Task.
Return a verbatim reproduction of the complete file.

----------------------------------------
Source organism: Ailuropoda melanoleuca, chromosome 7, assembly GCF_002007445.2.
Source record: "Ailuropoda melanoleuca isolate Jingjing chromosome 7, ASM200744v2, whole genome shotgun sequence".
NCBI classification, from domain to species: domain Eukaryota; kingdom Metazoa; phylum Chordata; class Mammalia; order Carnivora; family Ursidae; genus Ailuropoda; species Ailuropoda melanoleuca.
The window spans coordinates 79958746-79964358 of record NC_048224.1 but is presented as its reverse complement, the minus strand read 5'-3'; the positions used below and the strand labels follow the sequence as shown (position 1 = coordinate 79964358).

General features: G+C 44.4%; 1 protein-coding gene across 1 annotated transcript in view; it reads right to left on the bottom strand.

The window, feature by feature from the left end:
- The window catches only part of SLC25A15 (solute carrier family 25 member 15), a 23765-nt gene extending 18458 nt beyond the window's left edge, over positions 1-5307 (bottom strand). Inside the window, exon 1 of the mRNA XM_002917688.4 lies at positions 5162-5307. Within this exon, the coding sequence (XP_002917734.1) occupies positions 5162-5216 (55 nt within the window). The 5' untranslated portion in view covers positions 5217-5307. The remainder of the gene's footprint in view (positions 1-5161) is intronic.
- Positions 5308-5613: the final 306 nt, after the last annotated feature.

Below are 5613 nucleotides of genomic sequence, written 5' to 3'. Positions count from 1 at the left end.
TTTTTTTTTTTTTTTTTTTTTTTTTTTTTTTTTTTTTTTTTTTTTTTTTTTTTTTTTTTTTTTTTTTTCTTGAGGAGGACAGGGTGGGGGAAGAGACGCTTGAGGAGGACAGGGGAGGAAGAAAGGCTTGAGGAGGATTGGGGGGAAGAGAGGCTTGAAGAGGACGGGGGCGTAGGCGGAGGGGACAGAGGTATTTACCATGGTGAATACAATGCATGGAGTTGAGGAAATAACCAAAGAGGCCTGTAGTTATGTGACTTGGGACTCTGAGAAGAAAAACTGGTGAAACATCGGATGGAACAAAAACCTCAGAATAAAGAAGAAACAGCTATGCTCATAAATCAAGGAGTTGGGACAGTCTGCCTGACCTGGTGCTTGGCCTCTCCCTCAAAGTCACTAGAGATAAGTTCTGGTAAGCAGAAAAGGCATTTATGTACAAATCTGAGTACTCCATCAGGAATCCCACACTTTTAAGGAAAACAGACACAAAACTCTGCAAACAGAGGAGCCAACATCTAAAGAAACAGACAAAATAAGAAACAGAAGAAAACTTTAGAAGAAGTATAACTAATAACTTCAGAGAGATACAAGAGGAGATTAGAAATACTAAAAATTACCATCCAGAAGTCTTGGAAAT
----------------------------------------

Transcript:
Source organism: Ailuropoda melanoleuca, chromosome 7, assembly GCF_002007445.2.
Source record: "Ailuropoda melanoleuca isolate Jingjing chromosome 7, ASM200744v2, whole genome shotgun sequence".
NCBI classification, from domain to species: domain Eukaryota; kingdom Metazoa; phylum Chordata; class Mammalia; order Carnivora; family Ursidae; genus Ailuropoda; species Ailuropoda melanoleuca.
The window spans coordinates 79958746-79964358 of record NC_048224.1 but is presented as its reverse complement, the minus strand read 5'-3'; the positions used below and the strand labels follow the sequence as shown (position 1 = coordinate 79964358).

General features: G+C 44.4%; 1 protein-coding gene across 1 annotated transcript in view; it reads right to left on the bottom strand.

The window, feature by feature from the left end:
- The window catches only part of SLC25A15 (solute carrier family 25 member 15), a 23765-nt gene extending 18458 nt beyond the window's left edge, over positions 1-5307 (bottom strand). Inside the window, exon 1 of the mRNA XM_002917688.4 lies at positions 5162-5307. Within this exon, the coding sequence (XP_002917734.1) occupies positions 5162-5216 (55 nt within the window). The 5' untranslated portion in view covers positions 5217-5307. The remainder of the gene's footprint in view (positions 1-5161) is intronic.
- Positions 5308-5613: the final 306 nt, after the last annotated feature.

Below are 5613 nucleotides of genomic sequence, written 5' to 3'. Positions count from 1 at the left end.
TTTTTTTTTTTTTTTTTTTTTTTTTTTTTTTTTTTTTTTTTTTTTTTTTTTTTTTTTTTTTTTTTTTTCTTGAGGAGGACAGGGTGGGGGAAGAGACGCTTGAGGAGGACAGGGGAGGAAGAAAGGCTTGAGGAGGATTGGGGGGAAGAGAGGCTTGAAGAGGACGGGGGCGTAGGCGGAGGGGACAGAGGTATTTACCATGGTGAATACAATGCATGGAGTTGAGGAAATAACCAAAGAGGCCTGTAGTTATGTGACTTGGGACTCTGAGAAGAAAAACTGGTGAAACATCGGATGGAACAAAAACCTCAGAATAAAGAAGAAACAGCTATGCTCATAAATCAAGGAGTTGGGACAGTCTGCCTGACCTGGTGCTTGGCCTCTCCCTCAAAGTCACTAGAGATAAGTTCTGGTAAGCAGAAAAGGCATTTATGTACAAATCTGAGTACTCCATCAGGAATCCCACACTTTTAAGGAAAACAGACACAAAACTCTGCAAACAGAGGAGCCAACATCTAAAGAAACAGACAAAATAAGAAACAGAAGAAAACTTTAGAAGAAGTATAACTAATAACTTCAGAGAGATACAAGAGGAGATTAGAAATACTAAAAATTACCATCCAGAAGTCTTGGAAAT